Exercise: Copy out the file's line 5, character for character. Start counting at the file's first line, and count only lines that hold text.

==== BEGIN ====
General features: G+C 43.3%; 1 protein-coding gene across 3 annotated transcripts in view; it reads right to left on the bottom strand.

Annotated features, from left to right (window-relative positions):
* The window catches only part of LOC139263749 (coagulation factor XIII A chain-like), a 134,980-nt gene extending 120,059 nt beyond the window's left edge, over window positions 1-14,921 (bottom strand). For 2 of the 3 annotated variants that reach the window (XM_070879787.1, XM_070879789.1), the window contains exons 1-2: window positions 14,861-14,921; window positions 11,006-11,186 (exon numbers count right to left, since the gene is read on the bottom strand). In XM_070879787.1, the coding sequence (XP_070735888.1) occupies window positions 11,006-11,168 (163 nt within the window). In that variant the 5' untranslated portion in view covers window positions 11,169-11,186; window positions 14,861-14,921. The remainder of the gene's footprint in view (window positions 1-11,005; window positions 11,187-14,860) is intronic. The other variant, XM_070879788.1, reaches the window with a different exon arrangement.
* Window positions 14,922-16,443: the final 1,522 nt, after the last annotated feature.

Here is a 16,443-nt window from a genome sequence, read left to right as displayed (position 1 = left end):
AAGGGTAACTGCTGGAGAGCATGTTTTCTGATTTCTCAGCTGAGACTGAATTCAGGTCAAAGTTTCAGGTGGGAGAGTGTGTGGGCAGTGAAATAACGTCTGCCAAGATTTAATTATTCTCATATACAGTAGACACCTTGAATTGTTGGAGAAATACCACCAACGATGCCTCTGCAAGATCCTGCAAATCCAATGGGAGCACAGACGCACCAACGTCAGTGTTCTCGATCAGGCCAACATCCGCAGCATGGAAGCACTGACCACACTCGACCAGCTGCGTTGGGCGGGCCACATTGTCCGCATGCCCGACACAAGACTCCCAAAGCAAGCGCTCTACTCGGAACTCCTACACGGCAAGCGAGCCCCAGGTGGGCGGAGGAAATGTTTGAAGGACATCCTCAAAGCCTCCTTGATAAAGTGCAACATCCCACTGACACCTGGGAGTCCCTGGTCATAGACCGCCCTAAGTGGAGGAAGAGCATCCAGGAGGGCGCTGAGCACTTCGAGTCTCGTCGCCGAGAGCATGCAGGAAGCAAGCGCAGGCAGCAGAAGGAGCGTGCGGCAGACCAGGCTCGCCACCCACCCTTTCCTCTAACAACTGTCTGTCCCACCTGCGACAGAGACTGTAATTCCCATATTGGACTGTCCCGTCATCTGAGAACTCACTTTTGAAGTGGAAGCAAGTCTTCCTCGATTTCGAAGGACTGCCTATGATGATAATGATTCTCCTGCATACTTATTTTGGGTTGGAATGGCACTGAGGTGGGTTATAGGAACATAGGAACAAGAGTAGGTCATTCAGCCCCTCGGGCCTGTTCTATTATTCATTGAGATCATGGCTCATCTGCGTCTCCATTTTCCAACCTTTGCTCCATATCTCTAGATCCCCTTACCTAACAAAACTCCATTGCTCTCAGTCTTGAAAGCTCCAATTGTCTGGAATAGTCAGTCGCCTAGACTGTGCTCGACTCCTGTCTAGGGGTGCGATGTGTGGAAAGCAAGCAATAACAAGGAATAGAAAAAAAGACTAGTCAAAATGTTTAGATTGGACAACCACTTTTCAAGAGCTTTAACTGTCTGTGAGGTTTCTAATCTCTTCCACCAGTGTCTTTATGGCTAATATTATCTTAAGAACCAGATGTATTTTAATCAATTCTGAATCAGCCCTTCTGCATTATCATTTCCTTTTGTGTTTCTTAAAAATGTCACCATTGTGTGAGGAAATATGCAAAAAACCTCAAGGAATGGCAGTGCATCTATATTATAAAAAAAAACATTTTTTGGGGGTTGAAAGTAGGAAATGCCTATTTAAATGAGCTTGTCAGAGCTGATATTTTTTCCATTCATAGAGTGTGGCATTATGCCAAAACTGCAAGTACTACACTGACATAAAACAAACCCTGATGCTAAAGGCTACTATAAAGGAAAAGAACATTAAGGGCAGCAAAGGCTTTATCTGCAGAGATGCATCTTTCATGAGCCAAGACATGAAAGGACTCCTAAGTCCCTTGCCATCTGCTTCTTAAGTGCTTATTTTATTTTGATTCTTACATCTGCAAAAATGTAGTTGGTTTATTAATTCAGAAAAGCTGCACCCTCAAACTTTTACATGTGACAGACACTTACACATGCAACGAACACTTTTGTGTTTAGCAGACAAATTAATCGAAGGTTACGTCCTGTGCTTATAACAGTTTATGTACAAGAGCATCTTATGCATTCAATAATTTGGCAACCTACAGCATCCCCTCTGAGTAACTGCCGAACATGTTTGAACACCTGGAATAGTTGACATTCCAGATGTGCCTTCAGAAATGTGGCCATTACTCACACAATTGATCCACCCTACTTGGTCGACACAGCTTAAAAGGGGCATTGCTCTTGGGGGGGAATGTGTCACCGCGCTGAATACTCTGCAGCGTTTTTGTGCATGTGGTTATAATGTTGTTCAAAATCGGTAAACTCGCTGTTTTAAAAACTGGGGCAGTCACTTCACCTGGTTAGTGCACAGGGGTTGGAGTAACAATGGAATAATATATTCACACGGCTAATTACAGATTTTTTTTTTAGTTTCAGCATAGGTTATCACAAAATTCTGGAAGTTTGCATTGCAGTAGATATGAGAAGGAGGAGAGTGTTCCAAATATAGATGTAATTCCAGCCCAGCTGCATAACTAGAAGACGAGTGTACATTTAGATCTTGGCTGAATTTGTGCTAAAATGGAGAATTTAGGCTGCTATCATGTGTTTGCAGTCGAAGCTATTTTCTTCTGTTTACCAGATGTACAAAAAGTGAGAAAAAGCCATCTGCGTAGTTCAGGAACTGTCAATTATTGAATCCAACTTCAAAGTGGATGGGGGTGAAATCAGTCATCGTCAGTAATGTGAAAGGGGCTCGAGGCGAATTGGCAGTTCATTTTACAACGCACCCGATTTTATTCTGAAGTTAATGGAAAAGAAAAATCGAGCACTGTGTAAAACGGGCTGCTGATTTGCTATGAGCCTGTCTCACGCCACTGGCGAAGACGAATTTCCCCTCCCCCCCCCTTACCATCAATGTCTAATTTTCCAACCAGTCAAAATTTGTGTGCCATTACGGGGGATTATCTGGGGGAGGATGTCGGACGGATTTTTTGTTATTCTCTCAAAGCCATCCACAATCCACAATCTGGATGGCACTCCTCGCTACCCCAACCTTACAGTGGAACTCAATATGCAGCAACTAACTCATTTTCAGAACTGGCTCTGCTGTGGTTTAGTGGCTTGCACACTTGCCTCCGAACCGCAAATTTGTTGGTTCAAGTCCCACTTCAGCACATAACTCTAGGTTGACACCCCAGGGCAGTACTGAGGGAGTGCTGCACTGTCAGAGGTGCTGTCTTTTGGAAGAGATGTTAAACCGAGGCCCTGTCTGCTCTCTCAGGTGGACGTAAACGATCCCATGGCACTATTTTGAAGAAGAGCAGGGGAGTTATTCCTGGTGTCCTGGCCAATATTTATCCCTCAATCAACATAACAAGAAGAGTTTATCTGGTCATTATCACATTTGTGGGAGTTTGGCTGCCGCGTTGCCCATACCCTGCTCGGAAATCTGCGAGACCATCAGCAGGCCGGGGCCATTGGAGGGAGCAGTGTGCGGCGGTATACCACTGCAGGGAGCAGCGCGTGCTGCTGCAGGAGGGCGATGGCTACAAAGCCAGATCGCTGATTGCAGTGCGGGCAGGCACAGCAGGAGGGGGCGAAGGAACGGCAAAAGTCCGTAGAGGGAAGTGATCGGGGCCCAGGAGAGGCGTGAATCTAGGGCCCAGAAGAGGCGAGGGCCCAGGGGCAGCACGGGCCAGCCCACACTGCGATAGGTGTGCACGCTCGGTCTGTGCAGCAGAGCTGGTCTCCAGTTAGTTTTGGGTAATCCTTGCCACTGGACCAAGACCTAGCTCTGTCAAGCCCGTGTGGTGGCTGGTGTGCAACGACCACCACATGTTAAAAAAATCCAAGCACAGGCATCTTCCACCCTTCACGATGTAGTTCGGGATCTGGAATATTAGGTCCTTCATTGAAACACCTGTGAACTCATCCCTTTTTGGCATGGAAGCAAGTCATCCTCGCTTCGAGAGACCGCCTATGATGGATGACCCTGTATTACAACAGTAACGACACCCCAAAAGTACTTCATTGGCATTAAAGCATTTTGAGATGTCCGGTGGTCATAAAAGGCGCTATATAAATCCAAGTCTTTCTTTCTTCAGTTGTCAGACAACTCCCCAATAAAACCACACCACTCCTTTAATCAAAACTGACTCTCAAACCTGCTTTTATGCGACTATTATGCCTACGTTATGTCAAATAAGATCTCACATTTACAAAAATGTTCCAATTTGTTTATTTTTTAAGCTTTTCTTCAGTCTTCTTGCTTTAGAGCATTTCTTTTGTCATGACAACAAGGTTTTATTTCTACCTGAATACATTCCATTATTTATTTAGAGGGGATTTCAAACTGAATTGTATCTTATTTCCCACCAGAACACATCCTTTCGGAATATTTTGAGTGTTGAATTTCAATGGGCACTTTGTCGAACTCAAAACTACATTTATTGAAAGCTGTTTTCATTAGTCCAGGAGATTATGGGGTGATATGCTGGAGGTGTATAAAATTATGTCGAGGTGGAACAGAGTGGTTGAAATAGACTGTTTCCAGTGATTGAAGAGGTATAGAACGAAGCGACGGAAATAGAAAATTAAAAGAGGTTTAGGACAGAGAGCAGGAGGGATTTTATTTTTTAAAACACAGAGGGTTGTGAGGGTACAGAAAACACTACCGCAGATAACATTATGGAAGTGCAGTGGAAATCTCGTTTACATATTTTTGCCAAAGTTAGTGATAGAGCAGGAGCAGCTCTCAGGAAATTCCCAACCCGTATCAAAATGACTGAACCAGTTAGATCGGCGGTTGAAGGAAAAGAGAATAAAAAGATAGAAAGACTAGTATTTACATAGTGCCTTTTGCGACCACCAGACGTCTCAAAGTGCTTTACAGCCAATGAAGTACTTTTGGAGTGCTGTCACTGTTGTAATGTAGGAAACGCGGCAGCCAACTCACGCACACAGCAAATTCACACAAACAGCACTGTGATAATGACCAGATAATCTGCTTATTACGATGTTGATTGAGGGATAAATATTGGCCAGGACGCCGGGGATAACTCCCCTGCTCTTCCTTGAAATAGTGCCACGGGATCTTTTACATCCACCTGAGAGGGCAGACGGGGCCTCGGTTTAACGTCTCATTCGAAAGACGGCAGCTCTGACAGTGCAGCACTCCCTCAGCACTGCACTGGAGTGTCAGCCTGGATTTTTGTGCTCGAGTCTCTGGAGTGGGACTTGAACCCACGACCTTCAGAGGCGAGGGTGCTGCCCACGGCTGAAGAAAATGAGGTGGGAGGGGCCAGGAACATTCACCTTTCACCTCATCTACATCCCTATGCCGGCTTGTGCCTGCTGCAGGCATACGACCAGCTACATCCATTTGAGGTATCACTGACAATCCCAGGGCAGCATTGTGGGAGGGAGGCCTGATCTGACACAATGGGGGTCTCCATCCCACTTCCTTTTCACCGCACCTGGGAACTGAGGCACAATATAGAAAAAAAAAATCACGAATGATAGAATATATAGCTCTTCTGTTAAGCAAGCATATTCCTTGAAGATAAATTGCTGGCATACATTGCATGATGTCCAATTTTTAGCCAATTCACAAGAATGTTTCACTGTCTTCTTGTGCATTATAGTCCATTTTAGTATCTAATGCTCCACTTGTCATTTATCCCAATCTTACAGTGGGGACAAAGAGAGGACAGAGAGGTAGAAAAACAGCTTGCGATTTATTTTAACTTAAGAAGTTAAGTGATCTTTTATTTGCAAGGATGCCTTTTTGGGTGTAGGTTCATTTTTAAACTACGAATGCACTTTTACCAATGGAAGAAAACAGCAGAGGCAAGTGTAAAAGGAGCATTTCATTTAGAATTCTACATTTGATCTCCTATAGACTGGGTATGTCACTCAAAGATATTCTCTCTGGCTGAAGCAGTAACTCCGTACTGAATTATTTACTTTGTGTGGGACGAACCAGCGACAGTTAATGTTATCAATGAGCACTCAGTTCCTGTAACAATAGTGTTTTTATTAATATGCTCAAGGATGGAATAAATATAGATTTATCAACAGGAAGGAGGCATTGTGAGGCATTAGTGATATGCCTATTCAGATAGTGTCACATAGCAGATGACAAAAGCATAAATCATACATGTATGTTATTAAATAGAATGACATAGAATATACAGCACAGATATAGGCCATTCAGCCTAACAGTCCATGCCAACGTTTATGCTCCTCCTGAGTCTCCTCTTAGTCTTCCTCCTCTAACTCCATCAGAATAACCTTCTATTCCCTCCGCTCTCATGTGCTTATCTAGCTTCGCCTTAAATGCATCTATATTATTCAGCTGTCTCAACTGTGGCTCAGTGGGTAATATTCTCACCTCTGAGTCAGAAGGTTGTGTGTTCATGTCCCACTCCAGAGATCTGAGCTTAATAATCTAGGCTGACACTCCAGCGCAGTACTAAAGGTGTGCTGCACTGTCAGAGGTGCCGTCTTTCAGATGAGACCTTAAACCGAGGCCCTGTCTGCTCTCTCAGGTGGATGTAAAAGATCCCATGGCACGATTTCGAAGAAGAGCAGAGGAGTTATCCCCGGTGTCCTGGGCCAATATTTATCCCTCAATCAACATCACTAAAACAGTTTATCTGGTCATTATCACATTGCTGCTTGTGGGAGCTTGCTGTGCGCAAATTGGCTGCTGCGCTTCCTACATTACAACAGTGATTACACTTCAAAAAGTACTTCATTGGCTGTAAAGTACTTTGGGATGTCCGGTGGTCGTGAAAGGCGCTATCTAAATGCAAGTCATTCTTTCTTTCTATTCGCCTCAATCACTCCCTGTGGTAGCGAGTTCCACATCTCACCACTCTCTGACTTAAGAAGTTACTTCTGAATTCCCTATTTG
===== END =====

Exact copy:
Here is a 16,443-nt window from a genome sequence, read left to right as displayed (position 1 = left end):